Despite the prevalence of tobacco use, studies on smoking cessation are underfunded in the majority of low- and middle-income countries. In addition, Egypt lacks smoking cessation treatments to combat the nation's rising smoking population. Therefore, the current study investigates smoking cessation practices in Egypt. The objective of the present study is to shed light on the social marketing strategies employed in Egypt to promote smoking cessation. In the absence of therapies, there is an urgent need to comprehend the enablers of smoking cessation, as they are the most important and cost-effective strategy available to a smoker.
This study explicitly employs and integrates the self-determination theory (SDT) and the cultural capital theory of Pierre Bourdieu. This integration was implemented in the study to strengthen the self-determination theory (SDT) and better comprehend smoking cessation methods in the presence of warning labels as a social marketing strategy. Through this integration, the conceptual framework of the present study attempts to overcome the limitations of the self-determination theory (SDT). The study is convinced that the accumulation of cultural capital may indicate the satisfaction of three fundamental needs and contribute to self-determination theory motivational forms.
To test the conceptual framework, the present research uses quantitative approaches based on empirical evidence. The sample of the presented study was determined using two sampling methods: a random sample in the first phase, followed by a snowball technique in the second. A snowball sample of 569 ex-smokers completed self-administered questionnaires. To test the proposed conceptual model, structural equation modelling techniques are applied. The analysis phase of the study proposed two distinct models, with the first (model 1) analyzing the cultural capital as a whole construct and the second (model 2) identifying the effect of the various cultural capital determinants.
In place of the limited role of the three basic needs in the original theory (self-determination theory), the findings of the present study indicate that the accumulation of cultural capital may serve as independent reasons for cessation behaviour in Egypt. For former smokers to maintain their smoking cessation behaviour, they must rely on their Implementation Intentions, as they are the most effective method for quitting, followed by the accumulation of cultural capital. The significance of controlled motivation in addressing smoking cessation is greater than the effect of autonomous reasons to quit smoking. There are some mediation variables for the process of smoking cessation in which forming intentions to quit mediates the relationship to implementation intentions; however, the study indicates that forming intentions to quit alone is unlikely to sustain the behaviour unless they are accompanied by implementation intentions. The effect of warning labels on the cessation process has been studied, and it has been determined that the labels successfully moderate the paths between cultural capital and controlled motivation, between autonomous motivation and intentions to quit, and between implementation intentions and smoking cessation behavior.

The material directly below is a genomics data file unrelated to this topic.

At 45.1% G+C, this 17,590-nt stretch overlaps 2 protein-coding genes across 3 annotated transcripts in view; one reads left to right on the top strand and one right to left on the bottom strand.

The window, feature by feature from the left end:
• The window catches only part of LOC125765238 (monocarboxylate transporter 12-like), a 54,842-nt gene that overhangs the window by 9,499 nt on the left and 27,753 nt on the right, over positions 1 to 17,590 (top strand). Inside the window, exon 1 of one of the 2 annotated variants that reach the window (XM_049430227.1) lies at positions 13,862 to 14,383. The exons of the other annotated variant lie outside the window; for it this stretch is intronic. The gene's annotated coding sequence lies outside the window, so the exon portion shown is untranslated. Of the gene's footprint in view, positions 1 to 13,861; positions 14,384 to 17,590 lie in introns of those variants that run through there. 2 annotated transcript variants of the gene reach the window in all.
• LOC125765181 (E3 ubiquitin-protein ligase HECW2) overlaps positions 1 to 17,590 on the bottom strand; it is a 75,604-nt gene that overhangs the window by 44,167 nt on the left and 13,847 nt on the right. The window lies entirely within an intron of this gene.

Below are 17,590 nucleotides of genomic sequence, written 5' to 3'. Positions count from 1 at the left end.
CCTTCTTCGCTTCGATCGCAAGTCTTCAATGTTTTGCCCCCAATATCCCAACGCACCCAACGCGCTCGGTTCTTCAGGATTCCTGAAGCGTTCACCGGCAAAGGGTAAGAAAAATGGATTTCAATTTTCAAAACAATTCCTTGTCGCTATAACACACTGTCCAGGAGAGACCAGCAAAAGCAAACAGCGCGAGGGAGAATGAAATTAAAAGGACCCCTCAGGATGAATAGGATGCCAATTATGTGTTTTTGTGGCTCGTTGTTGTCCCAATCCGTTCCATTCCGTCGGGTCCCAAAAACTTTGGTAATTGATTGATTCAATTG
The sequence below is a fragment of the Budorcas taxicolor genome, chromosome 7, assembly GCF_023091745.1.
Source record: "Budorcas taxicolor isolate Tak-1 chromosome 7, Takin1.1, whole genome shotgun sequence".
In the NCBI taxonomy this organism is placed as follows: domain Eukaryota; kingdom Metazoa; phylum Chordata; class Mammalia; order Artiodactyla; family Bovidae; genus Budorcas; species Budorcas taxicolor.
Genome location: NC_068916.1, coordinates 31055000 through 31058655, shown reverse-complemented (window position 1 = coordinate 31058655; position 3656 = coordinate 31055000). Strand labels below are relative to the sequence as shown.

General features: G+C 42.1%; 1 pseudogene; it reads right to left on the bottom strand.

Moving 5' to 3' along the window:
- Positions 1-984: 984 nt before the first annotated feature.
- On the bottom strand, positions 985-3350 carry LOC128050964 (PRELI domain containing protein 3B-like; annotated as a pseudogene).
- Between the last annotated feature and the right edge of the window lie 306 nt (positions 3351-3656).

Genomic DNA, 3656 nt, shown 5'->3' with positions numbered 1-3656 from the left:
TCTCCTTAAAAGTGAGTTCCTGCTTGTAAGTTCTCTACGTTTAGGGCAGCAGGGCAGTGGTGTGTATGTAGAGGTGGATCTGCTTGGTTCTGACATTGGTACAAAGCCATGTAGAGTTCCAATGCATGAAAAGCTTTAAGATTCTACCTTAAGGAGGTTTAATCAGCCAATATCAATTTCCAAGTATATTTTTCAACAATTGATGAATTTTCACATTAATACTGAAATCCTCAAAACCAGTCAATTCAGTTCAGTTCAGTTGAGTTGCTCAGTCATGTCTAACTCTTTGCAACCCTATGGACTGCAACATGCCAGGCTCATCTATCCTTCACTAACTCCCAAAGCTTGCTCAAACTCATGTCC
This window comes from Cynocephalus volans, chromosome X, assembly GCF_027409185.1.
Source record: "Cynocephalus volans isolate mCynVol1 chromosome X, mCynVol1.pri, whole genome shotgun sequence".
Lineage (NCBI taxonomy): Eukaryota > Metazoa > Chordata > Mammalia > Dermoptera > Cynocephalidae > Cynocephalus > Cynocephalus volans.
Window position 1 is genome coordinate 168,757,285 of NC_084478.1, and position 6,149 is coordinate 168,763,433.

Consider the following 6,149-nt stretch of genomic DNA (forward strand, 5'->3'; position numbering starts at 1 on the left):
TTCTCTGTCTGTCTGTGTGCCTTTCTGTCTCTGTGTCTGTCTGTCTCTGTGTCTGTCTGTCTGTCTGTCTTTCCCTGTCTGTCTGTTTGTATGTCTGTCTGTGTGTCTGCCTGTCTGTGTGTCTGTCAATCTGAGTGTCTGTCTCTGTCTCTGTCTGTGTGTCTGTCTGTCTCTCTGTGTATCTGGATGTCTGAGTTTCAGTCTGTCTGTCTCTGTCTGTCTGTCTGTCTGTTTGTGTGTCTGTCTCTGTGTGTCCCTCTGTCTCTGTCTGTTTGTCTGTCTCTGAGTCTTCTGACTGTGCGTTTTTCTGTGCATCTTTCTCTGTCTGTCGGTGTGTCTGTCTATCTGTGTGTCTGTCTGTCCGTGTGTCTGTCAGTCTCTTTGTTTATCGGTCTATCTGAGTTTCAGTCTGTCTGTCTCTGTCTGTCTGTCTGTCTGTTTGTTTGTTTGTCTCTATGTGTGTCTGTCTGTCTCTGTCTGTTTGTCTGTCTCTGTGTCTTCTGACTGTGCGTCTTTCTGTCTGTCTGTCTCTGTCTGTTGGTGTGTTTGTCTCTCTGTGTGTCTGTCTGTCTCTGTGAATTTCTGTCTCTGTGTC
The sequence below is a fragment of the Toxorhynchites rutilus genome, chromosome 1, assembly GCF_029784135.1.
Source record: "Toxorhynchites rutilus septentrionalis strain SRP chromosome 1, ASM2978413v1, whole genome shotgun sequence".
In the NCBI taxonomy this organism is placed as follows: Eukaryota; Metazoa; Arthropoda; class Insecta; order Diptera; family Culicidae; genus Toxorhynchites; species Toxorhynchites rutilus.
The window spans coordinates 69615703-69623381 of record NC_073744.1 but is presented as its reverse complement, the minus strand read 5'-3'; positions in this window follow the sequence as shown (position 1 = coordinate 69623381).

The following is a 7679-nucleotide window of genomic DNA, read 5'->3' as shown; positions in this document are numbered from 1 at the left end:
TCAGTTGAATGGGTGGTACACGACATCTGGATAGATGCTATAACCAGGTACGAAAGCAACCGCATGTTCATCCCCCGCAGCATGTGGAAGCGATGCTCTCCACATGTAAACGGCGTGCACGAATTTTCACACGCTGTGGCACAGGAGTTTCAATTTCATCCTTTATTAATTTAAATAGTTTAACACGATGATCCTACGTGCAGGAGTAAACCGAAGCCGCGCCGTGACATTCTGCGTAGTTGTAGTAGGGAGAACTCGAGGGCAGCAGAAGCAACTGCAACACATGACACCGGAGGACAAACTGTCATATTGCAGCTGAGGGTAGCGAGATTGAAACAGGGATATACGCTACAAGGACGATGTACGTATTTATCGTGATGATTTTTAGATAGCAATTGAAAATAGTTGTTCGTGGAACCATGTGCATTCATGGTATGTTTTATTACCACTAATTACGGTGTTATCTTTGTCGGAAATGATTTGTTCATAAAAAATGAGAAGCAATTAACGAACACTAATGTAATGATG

Research limitations/Major contributions
The study has encountered some limitations such as most of the participants in the present study were males, which prevented the study from drawing any conclusions about female cessation behaviours or comparing males and females, which we believe would have added more value to the study because females acquire healthier behaviours despite the accumulation of cultural.
It is essential to note that the findings should not be generalized to the entire population, especially those with lower levels of education. This study focused exclusively on the influence of cultural capital on smoking cessation behaviour. The present study is limited to the cultural capital only, however combining economic and social capital in a single SDT-based study will provide a more comprehensive view of human behaviour.
Based on this study, policy intervention recommendations have been made as implementation intentions are a cost-effective strategy for translating intentions into behaviour and according to this study, motivation can also be translated into behaviour via a full mediation between autonomous motivation and behaviour and a partial mediation between controlled motivation and cessation behaviour. To be effective, public health programs aimed at reducing smoking rates must develop messages about how, when, or, more generally, specific situations that are appealing.
|Date of Award
|6 Oct 2022
|Qing Shan Ding (Main Supervisor) & Hanqun Song (Co-Supervisor)